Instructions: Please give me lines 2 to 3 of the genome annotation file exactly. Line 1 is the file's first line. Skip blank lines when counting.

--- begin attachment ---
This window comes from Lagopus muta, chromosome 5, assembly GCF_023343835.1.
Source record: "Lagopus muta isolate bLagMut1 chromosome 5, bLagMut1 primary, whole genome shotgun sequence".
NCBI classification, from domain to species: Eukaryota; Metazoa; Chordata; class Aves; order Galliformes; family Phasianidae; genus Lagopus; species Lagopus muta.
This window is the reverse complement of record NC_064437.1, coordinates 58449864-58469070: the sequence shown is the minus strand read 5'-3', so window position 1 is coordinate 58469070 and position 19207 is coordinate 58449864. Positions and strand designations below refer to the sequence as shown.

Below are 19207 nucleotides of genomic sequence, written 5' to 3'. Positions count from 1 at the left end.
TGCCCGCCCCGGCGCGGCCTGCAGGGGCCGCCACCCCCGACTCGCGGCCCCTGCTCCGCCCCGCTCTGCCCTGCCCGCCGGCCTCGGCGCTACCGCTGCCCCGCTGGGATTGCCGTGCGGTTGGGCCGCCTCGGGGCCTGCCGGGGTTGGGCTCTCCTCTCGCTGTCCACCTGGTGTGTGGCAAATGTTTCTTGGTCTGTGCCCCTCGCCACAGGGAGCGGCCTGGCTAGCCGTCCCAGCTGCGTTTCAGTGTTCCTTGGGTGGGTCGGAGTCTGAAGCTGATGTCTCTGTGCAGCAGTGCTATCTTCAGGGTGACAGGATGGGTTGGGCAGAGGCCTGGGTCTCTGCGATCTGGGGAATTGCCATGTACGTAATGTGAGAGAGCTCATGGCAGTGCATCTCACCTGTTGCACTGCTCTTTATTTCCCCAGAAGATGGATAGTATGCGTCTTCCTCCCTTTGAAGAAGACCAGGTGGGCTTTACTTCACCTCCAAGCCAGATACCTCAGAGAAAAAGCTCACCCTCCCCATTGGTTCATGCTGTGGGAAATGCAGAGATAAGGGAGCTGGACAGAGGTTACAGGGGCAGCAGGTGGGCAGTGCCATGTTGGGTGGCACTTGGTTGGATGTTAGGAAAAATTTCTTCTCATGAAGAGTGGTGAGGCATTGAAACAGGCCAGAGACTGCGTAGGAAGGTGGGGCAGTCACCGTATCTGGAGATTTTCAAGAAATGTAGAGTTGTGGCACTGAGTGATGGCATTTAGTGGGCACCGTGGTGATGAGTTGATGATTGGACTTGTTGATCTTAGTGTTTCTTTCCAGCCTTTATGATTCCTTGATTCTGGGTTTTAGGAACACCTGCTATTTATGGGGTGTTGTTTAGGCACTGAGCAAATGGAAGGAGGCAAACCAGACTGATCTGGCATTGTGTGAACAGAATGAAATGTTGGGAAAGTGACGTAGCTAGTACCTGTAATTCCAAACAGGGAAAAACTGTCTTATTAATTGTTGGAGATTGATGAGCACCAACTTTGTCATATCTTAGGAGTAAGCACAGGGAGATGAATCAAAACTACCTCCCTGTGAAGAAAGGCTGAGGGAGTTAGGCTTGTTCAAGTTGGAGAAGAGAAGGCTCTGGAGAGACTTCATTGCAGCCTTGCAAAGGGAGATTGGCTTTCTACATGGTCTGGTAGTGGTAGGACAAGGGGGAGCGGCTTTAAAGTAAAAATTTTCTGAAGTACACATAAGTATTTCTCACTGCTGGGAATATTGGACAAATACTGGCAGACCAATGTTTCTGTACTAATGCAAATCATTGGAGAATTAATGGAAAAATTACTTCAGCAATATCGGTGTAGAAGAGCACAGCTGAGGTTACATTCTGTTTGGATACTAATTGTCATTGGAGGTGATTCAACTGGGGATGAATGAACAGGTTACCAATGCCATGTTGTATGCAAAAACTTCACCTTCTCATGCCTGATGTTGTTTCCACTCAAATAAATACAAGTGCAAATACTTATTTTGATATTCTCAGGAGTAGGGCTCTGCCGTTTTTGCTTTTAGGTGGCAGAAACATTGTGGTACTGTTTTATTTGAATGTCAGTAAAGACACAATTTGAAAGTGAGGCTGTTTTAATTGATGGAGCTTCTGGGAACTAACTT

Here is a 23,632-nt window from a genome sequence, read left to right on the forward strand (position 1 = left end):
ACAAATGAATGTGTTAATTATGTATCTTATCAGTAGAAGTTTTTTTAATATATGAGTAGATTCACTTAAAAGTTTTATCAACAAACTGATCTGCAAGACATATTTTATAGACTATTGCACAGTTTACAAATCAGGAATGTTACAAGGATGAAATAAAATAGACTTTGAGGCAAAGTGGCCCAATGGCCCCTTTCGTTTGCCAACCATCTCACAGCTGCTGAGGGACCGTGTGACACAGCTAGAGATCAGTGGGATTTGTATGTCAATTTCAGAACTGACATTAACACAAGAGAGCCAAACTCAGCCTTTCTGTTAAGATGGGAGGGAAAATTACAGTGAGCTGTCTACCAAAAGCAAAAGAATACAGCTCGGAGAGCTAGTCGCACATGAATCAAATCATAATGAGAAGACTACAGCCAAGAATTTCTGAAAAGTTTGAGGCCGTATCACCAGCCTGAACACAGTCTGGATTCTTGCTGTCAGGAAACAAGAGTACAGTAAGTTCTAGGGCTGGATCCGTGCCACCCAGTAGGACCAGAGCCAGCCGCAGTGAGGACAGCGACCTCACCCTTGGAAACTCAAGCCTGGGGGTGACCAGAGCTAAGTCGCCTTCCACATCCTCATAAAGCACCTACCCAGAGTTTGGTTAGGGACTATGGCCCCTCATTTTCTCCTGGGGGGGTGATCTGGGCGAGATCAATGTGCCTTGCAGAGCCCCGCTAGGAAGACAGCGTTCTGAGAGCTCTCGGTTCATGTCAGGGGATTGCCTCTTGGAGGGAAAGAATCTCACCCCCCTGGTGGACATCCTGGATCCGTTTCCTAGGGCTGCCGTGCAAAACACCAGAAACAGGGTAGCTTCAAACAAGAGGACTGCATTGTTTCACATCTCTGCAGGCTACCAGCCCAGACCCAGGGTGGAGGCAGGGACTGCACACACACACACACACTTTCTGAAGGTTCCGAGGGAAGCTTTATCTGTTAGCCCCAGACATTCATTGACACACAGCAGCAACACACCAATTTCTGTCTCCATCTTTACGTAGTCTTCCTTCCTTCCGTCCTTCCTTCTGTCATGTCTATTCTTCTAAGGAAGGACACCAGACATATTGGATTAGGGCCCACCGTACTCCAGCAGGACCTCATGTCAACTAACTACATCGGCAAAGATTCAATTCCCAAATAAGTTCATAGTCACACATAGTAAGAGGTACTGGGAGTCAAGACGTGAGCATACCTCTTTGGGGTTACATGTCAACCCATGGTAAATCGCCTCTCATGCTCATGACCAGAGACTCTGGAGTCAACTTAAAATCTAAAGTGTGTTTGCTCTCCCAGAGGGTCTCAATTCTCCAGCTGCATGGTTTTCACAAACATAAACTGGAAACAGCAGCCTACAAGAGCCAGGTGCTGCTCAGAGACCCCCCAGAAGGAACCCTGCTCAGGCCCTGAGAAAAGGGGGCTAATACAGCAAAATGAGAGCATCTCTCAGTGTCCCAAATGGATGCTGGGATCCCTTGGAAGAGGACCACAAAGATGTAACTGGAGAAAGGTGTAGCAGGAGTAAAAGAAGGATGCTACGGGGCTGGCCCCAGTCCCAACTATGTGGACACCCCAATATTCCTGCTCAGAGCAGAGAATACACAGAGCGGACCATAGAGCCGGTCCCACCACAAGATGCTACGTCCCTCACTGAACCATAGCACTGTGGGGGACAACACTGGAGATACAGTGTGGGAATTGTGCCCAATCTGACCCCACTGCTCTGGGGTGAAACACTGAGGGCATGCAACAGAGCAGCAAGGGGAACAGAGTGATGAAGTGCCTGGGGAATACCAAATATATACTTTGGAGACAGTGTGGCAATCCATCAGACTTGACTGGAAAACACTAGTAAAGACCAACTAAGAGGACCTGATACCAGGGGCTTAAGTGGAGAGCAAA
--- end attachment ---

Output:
Source record: "Lagopus muta isolate bLagMut1 chromosome 5, bLagMut1 primary, whole genome shotgun sequence".
NCBI classification, from domain to species: Eukaryota; Metazoa; Chordata; class Aves; order Galliformes; family Phasianidae; genus Lagopus; species Lagopus muta.